California DUI Law: The Difference Between California Vehicle Code 23152 (a) and 23152 (b)

Will Utah delay.05 percent DUI law?

SALT LAKE CITY – It’s inevitable that state lawmakers will tinker with Utah’s new.05 percent DUI law set to take effect at the end of 2018, and no options are necessarily off the table, Gov. Gary Herbert said Thursday. Those options may include pushing pause on when the law takes effect to let other states pursue the lower standard for driving while intoxicated. As it stands now, Utah’s legal blood alcohol limit would be the lowest limit in the nation. Herbert, speaking to reporters at his monthly KUED news conference, said the controversial law won’t be on the agenda for next Wednesday’s special session of the Utah Legislature because it deserves more robust discussion. In Utah’s neighboring state, the enforcement of the lower limit is accompanied by penalties that are less severe than violating the.08 blood alcohol threshold. Herbert, too, said he wouldn’t rule out possibly delaying the implementation of the new law until other states adopt the stricter standard. Utah’s new DUI law has garnered national outrage from the American Beverage Institute, which has targeted the state in full-page ads hypercritical of the lower threshold. The Washington, D.C.-based organization asserted in advertising this summer that notable Utah politicians age 65 and over, including Herbert, may be too impaired to drive because they are older. The American Beverage Institute, joined by local hospitality associations, assert the lower threshold will deter tourists – and the money they spend – from visiting Utah. On Thursday, Herbert said he’s heard anecdotal information from law enforcement that the law is already having an impact on DUI incidences because of people who believe it has already taken effect.

Keywords: [“law”,”Utah”,”state”]

Maine’s OUI Laws Explained

In Maine, if you are driving a motor vehicle with a blood alcohol content of.08% or more, you are guilty of a criminal offense known as Operating Under the Influence. Drivers under 21 with a BAC of.08% or more can be prosecuted for the criminal offense of OUI, but the license suspension must be for one year. If you refuse to take such a test for alcohol or drugs, your driver’s license will be immediately suspended. Testimony from the arresting officer regarding your driving performance can result in an OUI conviction even without the BAC test! If you are found guilty of OUI based on the police officer’s testimony, your refusal to take a test will be considered as an aggravating factor by the judge and another suspension, as well as mandatory jail time, will be tacked on. A conditional license can be suspended for a period of two years for any refusal to submit to a blood-alcohol test, a penalty which will be added to any suspension previously handed down for an OUI conviction. Refusal to be tested results in a loss of license for at least 275 days which is consecutive to any suspension imposed for an OUI conviction. Every driver involved in a fatal motor vehicle crash, or a crash where a death is likely to occur, must submit to a blood alcohol test. If the Secretary of State is satisfied a driver, while under the influence of alcohol or drugs, negligently operated a motor vehicle in such a manner as to cause the death of any person, the Secretary shall immediately suspend the operator’s license for at least three years. A conviction for vehicular homicide can result in a prison term of up to 30 years and a permanent loss of your driver’s license if alcohol is involved.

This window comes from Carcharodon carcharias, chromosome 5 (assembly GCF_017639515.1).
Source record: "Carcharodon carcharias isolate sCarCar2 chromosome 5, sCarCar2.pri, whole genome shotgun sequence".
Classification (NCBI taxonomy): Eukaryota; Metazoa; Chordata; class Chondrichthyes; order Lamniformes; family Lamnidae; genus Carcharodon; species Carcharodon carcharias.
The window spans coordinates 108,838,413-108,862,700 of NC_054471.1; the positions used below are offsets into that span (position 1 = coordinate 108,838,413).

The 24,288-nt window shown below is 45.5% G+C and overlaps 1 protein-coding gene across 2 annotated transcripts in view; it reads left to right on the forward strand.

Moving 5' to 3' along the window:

Keywords: [“driver”,”license”,”alcohol”]

New DUI law causes confusion, unequal justice

The 51-year-old man became one of the first defendants in the state to see the effect of a stiffer DUI law that weighs previous drunk-driving offenses from up to a decade. While the judge in Adair County deemed the new law retroactive, allowing prosecutors to reach back 10 years, other judges in Kentucky have not. The result is unequal treatment for the same law depending on the judge who hears a DUI case. One of the sponsors of the bill, Sen. Dennis Parrett, D-Elizabethtown, said in an interview that legislators had intended the law to be retroactive, even if it doesn’t specify it. If the courts don’t work the issue out, Parrett said legislators could amend the law to specifically say it is retroactive during the legislative session that starts in January. Jefferson County Attorney Mike O’Connell is confident that most courts, including appellate courts, will rule the law is retroactive. O’Connell said when the law took effect in April, people with past DUIs were put on notice that any convictions within the last 10 years could be used against them if they drove drunk again. Another Supreme Court case O’Connell cited, in which previous DUI convictions were allowed to be used to enhance penalties under a then-new state law, was also cited by Judge Anne Delahanty used to rule in favor of prosecutors. Defense attorneys say the law is flawed and could have implications beyond just how current DUIs are handled. Simms, who is appealing DUI cases in Jefferson and Hardin counties, said if prosecutors use past convictions – where defendants had entered into a plea bargain under the five-year look back law – defense attorneys could ask that those old cases be overturned.

Keywords: [“law”,”year”,”DUI”]